Egyptian glass

Via Syrian workers, the core forming technique was introduced in Egypt  around 1400 BC. The small vessels were, amongst others, used as gifts in burial chambers, hence many examples have survived. Regularly genuine ancient Egyptian vessels that once contained oils, make-up or medicine, turn up for sale in auctions and renowned antiques fairs   Also in Egypt, opaque blue was a popular colour, though they mastered also other colours such as alabaster-like white, yellow, and green.

Egyptians also further developed casting techniques, and introduced lost wax techniques in glass forming, and perfected fusing techniques of small bowls with mosaic-like patterns, also called pressed mosaic bowls.  

Egyptian vessel in the shape of a fish, possibly owned by Queen Nefertiti.
1352 - 1336 BC. 14,5 cm. Currently part of the collection of the British Museum. Photo: Trustees of the British Museum
Bowl of pressed mosaic glass, Alexandria, Egypt, 1st century AD.
Victoria and Albert Museum, London. Photo: Encyclopaedia Britannica

Translation of the clay tablet (by Professor Oppenheim):

“When you set up the foundation of kiln to make glass, you first search in a favorable month for a propitious day, and only then you set up the foundation of the kiln. As soon as you have completely finished in the building of the kiln, and you go and place Kubu-images there, no outsider or stranger should enter the building thereafter; an unclean person must not even pass in front of the images. You regularly perform libation offerings before the Kubu-images. On the day when you plan to place the glass in the kiln, you make a sheep sacrifice before the Kubu-images, you place juniper incense on the censer, you pour out a libation of honey and liquid butter, and then only, you make a fire in the hearth of the kiln and place the glass in the kiln…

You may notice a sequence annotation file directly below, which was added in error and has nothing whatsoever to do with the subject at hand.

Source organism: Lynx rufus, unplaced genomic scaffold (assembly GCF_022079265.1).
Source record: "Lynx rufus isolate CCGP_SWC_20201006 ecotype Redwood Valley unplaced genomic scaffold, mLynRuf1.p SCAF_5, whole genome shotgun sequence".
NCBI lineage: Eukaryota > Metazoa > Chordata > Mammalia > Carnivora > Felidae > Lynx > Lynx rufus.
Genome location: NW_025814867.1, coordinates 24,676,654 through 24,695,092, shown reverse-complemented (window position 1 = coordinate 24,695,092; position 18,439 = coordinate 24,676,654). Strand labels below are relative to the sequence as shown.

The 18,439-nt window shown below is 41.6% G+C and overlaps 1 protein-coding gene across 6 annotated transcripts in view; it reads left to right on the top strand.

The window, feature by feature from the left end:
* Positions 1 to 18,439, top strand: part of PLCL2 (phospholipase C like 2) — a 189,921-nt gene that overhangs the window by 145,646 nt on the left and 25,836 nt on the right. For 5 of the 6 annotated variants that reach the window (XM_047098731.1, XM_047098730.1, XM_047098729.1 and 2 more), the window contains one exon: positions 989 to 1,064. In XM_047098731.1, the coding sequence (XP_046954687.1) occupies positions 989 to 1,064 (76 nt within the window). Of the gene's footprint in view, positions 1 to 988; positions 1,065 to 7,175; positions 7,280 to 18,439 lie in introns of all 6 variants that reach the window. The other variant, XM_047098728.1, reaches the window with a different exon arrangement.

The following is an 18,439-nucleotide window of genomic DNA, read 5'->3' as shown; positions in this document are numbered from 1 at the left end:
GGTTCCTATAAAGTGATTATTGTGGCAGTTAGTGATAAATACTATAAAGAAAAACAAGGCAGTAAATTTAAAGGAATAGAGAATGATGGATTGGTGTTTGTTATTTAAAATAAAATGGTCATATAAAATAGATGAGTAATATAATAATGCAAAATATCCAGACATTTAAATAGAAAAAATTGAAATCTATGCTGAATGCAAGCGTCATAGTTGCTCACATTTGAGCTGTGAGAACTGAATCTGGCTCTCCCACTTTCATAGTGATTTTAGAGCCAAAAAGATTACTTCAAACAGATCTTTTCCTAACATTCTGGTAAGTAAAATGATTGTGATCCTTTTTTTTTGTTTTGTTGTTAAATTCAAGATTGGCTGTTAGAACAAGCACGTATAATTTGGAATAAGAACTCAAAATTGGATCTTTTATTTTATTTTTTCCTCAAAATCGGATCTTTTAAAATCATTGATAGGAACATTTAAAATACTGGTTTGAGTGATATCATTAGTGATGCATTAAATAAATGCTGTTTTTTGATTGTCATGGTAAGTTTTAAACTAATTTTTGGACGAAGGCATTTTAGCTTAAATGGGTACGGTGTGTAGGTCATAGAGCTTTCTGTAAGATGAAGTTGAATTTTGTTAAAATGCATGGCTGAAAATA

If you want to produce zagindurû-colored [greenish type of lapis lazuli] glass, you finely grind, separately, ten minas [about one pound] of immanakku-stone [sand], fifteen minas of naga-plant ashes, and 1 2/3 minas of 'white plant.' You mix these together. You put them into a cold kiln which has four fire openings, and arrange the mixture between the four openings… You keep a good and smokeless fire burning until the glass glows golden yellow. You pour it on a kiln-fired brick and this is called zukû-glass.

You place ten minas of “slow” copper-compound in a clean dabtu-pan. You put it into a hot chamber kiln… You crush and grind finely ten minas of zukû -glass. You open the door of the kiln and throw the ground glass upon the copper compound…When the glass assumes the color of ripe grapes, you keep it boiling for a time…After it has become yellow [hot], you observe some drops forming at the tip of the rake. If the glass is homogeneous, you pour it inside the kiln in a new dabtu-pan, and out of the cooled-off kiln emerges zagindurû-colored glass.”